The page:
Name : Andrew Folkard
Age : 39
Job : Lecturer in physical geography at Lancaster University.
Background : I studied for a degree in astrophysics at Edinburgh University, then for an MSc in remote sensing and image processing at Dundee University, where I did my PhD in geographical fluid dynamics. My research is concerned with the effects of turbulent flows on the ecology of lakes, rivers and coastal waters. I also have a growing interest in pedagogical research - I'm particularly interested in developing effective methods to enable mathematically averse students to learn quantitative skills.
Working hours and conditions : After dropping the kids off, I get to work at about 9.20am. I leave the office at about 5.15pm. I also put in a couple of hours of work at home a few times a week.
Number of students you teach : First-year student classes approach 200, second-year classes number about 120, while third-years have specialised even more and a typical class is about 35 students.
Biggest bugbear : Not enough time and money. In research terms, getting hold of funding is the biggest obstacle. As undergraduate numbers increase, there's less time for giving attention to individual students.
How did you solve it? Keeping my research focused, being clear about what I'm aiming for and trying to be imaginative about sourcing funding. With the teaching, setting up a wide range of resources using the web, library, peer support, teaching assistants and so on, and encouraging students to use the whole range. When I do have contact time with them, I try to focus on how they see a problem, rather than how I see it, and help them find their own way rather than waving my solution at them.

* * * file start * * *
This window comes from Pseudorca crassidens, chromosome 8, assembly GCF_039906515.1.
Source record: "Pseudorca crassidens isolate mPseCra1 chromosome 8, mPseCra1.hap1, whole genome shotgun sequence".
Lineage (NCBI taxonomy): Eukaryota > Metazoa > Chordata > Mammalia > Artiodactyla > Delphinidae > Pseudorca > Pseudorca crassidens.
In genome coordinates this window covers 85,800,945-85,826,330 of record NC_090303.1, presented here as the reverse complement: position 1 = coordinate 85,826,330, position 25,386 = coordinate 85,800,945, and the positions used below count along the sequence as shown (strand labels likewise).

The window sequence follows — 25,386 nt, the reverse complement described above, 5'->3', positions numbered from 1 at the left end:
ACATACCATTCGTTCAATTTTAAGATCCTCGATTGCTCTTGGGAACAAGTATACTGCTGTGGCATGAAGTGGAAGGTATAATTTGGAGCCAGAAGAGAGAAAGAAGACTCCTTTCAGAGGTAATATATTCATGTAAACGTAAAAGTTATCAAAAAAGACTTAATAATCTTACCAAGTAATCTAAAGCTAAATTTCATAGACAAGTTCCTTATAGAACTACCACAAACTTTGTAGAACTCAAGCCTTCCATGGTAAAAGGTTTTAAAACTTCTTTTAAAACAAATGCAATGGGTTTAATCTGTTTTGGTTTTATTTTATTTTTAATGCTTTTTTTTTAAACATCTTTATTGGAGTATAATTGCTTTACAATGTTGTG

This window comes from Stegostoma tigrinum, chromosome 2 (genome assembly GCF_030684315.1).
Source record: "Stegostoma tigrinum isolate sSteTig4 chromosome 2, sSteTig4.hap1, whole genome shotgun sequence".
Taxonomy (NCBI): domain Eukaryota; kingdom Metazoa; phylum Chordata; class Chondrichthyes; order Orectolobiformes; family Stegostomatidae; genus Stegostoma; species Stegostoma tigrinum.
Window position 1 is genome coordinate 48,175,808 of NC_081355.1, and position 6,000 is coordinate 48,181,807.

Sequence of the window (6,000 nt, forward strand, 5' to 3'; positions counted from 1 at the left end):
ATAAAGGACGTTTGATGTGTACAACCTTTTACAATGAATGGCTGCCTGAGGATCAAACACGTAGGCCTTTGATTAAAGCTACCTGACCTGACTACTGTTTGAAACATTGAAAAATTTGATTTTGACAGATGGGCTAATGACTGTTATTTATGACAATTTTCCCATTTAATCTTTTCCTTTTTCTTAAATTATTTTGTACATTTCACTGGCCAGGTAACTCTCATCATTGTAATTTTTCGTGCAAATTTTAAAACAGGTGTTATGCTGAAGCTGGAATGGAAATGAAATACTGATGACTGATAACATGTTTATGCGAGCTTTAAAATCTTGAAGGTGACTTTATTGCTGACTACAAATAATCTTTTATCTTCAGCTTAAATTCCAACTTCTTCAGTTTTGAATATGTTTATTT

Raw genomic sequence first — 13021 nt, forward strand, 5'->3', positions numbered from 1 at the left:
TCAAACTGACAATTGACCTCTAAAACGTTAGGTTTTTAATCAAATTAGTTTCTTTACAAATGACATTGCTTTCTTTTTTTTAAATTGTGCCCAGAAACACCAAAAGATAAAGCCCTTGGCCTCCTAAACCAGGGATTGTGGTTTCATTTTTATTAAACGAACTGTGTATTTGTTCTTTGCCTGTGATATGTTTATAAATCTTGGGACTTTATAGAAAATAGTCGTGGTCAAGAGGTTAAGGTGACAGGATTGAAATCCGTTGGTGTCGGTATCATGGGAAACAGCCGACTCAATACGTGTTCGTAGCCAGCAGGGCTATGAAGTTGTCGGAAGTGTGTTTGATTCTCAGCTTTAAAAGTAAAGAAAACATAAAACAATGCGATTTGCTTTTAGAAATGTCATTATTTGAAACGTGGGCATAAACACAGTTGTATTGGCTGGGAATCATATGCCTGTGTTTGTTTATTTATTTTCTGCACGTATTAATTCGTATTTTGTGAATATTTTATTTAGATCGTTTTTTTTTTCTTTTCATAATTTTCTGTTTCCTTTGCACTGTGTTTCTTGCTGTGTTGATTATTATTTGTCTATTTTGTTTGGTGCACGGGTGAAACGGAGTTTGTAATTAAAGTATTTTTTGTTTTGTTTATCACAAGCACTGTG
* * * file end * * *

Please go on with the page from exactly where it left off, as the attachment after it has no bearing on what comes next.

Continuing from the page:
Worst moment in university life : Probably the first time I had a research grant application rejected. It's very competitive and you have to get used to having grant applications rejected: it is part and parcel of the job. But the first knock-back is the hardest!
Who are the most difficult people you deal with and how do you cope? Students who complain excessively and colleagues with whom I just don't get on. I try to be sympathetic to students' complaints and give them a fair hearing but if they go on too much I have to tell them that enough is enough. When I encounter difficult colleagues, I just try to have little or nothing to do with them.